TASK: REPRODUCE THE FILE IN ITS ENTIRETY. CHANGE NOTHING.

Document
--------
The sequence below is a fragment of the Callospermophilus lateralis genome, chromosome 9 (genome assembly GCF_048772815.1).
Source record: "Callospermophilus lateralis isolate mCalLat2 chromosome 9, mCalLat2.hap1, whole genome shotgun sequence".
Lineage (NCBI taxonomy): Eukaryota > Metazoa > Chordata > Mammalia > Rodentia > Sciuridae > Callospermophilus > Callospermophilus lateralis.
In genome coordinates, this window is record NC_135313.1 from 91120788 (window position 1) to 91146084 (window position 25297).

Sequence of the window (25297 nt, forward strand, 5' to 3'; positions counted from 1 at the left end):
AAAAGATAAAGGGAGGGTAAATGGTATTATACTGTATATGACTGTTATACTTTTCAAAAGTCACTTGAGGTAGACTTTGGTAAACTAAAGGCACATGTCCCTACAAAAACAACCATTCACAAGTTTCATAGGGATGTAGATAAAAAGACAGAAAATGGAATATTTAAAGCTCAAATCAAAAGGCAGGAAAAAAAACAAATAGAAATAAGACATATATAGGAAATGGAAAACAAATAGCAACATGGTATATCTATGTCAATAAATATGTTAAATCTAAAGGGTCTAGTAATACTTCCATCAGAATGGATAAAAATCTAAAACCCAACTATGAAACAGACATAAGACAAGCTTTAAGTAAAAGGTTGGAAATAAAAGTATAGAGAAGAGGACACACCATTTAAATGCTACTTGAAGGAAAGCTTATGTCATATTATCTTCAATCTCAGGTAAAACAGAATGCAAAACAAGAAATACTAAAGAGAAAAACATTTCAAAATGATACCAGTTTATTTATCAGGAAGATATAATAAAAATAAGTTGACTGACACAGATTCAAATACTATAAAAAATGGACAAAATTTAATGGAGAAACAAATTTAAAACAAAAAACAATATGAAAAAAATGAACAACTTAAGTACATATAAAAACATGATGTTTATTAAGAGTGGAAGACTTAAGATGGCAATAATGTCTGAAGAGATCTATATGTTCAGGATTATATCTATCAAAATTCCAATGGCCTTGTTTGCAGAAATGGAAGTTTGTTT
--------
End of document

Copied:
The sequence below is a fragment of the Callospermophilus lateralis genome, chromosome 9 (genome assembly GCF_048772815.1).
Source record: "Callospermophilus lateralis isolate mCalLat2 chromosome 9, mCalLat2.hap1, whole genome shotgun sequence".
Lineage (NCBI taxonomy): Eukaryota > Metazoa > Chordata > Mammalia > Rodentia > Sciuridae > Callospermophilus > Callospermophilus lateralis.
In genome coordinates, this window is record NC_135313.1 from 91120788 (window position 1) to 91146084 (window position 25297).

Sequence of the window (25297 nt, forward strand, 5' to 3'; positions counted from 1 at the left end):
AAAAGATAAAGGGAGGGTAAATGGTATTATACTGTATATGACTGTTATACTTTTCAAAAGTCACTTGAGGTAGACTTTGGTAAACTAAAGGCACATGTCCCTACAAAAACAACCATTCACAAGTTTCATAGGGATGTAGATAAAAAGACAGAAAATGGAATATTTAAAGCTCAAATCAAAAGGCAGGAAAAAAAACAAATAGAAATAAGACATATATAGGAAATGGAAAACAAATAGCAACATGGTATATCTATGTCAATAAATATGTTAAATCTAAAGGGTCTAGTAATACTTCCATCAGAATGGATAAAAATCTAAAACCCAACTATGAAACAGACATAAGACAAGCTTTAAGTAAAAGGTTGGAAATAAAAGTATAGAGAAGAGGACACACCATTTAAATGCTACTTGAAGGAAAGCTTATGTCATATTATCTTCAATCTCAGGTAAAACAGAATGCAAAACAAGAAATACTAAAGAGAAAAACATTTCAAAATGATACCAGTTTATTTATCAGGAAGATATAATAAAAATAAGTTGACTGACACAGATTCAAATACTATAAAAAATGGACAAAATTTAATGGAGAAACAAATTTAAAACAAAAAACAATATGAAAAAAATGAACAACTTAAGTACATATAAAAACATGATGTTTATTAAGAGTGGAAGACTTAAGATGGCAATAATGTCTGAAGAGATCTATATGTTCAGGATTATATCTATCAAAATTCCAATGGCCTTGTTTGCAGAAATGGAAGTTTGTTT